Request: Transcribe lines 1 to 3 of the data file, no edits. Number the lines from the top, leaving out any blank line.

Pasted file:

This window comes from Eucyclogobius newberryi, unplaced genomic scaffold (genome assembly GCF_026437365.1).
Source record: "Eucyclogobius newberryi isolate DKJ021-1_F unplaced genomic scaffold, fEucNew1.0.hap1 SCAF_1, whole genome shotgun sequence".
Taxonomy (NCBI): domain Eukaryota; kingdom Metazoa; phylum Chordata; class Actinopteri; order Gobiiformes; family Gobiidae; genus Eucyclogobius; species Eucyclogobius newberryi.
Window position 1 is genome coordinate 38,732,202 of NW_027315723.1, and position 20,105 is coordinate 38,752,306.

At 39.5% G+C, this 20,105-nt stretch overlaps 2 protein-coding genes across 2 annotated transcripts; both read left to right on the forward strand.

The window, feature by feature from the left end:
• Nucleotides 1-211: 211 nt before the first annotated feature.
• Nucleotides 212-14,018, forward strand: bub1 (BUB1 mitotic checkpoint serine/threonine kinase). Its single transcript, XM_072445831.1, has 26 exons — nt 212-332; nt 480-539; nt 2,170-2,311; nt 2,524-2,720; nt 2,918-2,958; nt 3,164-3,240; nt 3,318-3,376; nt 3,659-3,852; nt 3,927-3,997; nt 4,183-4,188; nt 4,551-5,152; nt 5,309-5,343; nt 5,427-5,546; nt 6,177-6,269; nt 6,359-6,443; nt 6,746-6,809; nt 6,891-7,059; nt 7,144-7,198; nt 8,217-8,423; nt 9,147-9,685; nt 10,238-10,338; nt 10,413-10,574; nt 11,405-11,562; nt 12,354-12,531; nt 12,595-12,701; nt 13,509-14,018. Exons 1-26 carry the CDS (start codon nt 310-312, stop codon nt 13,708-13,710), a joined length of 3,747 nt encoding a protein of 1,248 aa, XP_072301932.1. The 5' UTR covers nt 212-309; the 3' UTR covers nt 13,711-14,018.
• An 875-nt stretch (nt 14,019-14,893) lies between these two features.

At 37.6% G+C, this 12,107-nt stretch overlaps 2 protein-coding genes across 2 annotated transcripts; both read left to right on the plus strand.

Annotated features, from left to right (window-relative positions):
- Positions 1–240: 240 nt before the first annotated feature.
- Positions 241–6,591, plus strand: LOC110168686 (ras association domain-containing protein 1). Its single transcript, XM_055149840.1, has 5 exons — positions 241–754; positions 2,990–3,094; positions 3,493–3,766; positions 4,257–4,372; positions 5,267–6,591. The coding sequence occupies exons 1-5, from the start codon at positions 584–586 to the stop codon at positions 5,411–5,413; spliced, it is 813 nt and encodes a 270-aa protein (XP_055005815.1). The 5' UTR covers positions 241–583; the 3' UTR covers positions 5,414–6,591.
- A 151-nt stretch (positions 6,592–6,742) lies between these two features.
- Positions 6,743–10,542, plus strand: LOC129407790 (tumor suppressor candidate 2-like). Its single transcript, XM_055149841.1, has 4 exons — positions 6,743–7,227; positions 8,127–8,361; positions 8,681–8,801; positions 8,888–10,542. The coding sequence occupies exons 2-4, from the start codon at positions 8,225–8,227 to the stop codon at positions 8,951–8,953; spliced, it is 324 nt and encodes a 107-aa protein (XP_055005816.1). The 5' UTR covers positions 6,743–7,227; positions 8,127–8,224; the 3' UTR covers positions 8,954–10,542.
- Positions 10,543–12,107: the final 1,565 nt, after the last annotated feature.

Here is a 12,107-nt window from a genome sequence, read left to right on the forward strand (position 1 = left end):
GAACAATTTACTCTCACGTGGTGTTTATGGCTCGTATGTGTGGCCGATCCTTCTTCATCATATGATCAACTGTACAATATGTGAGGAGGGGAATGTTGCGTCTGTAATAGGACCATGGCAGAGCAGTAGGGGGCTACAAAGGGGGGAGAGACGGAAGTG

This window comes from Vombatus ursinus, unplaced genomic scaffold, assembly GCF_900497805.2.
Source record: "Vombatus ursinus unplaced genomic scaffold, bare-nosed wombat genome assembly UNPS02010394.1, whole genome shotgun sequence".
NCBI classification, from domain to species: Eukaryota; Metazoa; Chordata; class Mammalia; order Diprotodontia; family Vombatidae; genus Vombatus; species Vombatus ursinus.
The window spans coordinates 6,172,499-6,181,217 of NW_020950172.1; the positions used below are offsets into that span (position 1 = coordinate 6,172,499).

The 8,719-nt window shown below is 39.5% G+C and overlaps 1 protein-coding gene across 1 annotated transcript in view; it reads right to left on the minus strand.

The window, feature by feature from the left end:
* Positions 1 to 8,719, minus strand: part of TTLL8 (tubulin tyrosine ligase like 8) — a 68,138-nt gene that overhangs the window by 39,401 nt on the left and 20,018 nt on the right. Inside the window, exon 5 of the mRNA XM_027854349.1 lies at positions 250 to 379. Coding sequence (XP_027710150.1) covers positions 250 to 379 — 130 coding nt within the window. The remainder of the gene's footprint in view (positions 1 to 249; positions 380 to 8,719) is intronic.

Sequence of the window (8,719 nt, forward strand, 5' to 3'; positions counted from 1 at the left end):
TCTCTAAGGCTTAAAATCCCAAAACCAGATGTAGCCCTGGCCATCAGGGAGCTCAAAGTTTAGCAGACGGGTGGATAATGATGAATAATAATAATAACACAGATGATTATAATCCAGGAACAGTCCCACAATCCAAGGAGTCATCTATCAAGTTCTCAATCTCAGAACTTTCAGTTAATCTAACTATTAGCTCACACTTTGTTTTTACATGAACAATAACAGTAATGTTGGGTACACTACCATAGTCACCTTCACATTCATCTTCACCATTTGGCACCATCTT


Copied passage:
This window comes from Eucyclogobius newberryi, unplaced genomic scaffold (genome assembly GCF_026437365.1).
Source record: "Eucyclogobius newberryi isolate DKJ021-1_F unplaced genomic scaffold, fEucNew1.0.hap1 SCAF_1, whole genome shotgun sequence".
Taxonomy (NCBI): domain Eukaryota; kingdom Metazoa; phylum Chordata; class Actinopteri; order Gobiiformes; family Gobiidae; genus Eucyclogobius; species Eucyclogobius newberryi.